Approaching Extraverts: Socially Excluded Men Prefer Extraverted Faces
Social exclusion creates a powerful motivation for individuals to seek affiliation with others. Satisfying this affiliative motive would be facilitated by the ability to detect cues in others indicative of their own affiliative propensity. Given the association of extraverted personality with affiliative interest and social access, gravitating toward more extraverted others could serve to ensure satisfaction of one's own affiliation goals. Consistent with past research, we hypothesized that social exclusion (relative to social inclusion) would heighten preferences for faces that veridically connote extraversion. Results partially supported this primary hypothesis as socially excluded men upregulated their preferences for extraverted faces following an exclusionary experience, whereas no difference emerged for women's extraversion preferences based on inclusionary status. These findings suggest men favored the affiliative benefits of extraversion over its potential interpersonal costs following exclusion. Conversely, socially included men did not prefer extraverted faces, which could reflect greater wariness of dominant conspecifics, despite the potential gregariousness communicated in target faces, when such men's affiliative needs are adequately met. We frame these results using an evolutionary framework discussing how salient needs influence interpersonal preferences.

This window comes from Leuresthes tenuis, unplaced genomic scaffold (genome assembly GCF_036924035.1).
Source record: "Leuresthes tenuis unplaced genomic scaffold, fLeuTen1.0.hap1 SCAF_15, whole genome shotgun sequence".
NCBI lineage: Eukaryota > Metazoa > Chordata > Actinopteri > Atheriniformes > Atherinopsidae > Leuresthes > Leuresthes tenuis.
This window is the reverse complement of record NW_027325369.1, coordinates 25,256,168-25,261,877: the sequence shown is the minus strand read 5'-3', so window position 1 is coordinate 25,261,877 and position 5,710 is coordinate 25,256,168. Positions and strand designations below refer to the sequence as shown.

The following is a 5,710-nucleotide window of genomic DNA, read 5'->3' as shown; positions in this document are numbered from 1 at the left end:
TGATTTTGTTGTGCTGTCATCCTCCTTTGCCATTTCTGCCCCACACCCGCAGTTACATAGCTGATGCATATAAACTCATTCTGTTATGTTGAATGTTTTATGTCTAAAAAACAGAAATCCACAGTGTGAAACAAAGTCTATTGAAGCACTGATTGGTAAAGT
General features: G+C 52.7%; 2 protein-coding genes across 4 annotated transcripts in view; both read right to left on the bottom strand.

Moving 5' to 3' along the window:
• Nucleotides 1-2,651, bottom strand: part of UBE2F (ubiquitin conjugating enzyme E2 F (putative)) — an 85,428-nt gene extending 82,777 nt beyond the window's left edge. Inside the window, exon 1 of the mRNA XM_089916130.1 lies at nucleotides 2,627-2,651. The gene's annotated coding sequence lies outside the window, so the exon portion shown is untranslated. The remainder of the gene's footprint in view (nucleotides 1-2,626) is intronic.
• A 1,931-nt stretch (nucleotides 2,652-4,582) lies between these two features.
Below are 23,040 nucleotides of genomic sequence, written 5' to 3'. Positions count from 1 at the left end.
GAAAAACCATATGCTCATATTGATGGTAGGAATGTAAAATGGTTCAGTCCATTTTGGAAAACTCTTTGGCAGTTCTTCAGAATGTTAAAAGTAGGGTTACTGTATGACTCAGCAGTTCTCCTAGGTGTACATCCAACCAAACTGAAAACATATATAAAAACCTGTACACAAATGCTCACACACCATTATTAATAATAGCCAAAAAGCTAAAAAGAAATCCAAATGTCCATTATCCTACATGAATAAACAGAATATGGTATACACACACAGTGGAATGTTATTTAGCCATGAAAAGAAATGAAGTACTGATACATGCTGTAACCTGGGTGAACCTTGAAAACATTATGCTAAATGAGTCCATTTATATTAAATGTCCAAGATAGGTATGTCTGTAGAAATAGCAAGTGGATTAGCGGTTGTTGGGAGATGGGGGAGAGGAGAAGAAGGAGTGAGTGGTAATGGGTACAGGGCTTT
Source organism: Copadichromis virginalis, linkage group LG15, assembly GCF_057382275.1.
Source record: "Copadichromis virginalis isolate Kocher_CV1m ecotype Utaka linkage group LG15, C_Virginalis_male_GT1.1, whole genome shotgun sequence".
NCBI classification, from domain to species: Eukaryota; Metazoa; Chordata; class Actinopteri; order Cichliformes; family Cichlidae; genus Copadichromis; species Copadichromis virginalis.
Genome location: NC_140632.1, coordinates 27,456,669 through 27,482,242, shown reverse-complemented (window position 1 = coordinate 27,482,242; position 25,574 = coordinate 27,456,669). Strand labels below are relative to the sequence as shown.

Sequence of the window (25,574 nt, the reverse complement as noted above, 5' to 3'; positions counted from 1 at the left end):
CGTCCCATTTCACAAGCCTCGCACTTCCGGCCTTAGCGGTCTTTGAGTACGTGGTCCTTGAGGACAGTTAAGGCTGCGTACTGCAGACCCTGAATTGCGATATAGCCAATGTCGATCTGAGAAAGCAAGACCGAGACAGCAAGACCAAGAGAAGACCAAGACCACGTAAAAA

Personality and Individual Differences
Sacco, D. F.,
Medlin, M. M.
(2019). Approaching Extraverts: Socially Excluded Men Prefer Extraverted Faces. Personality and Individual Differences, 137, 198-203.
Available at: https://aquila.usm.edu/fac_pubs/15960